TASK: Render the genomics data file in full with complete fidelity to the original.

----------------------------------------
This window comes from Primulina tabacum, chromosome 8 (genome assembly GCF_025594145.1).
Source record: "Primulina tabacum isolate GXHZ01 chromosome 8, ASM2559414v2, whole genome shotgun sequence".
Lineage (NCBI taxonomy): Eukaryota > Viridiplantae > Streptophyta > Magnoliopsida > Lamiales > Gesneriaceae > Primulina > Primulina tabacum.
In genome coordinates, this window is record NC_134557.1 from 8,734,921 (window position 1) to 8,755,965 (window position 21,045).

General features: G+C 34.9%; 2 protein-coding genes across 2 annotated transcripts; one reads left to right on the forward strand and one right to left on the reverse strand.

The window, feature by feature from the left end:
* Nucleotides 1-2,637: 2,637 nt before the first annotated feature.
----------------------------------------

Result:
This window comes from Primulina tabacum, chromosome 8 (genome assembly GCF_025594145.1).
Source record: "Primulina tabacum isolate GXHZ01 chromosome 8, ASM2559414v2, whole genome shotgun sequence".
Lineage (NCBI taxonomy): Eukaryota > Viridiplantae > Streptophyta > Magnoliopsida > Lamiales > Gesneriaceae > Primulina > Primulina tabacum.
In genome coordinates, this window is record NC_134557.1 from 8,734,921 (window position 1) to 8,755,965 (window position 21,045).

General features: G+C 34.9%; 2 protein-coding genes across 2 annotated transcripts; one reads left to right on the forward strand and one right to left on the reverse strand.

The window, feature by feature from the left end:
* Nucleotides 1-2,637: 2,637 nt before the first annotated feature.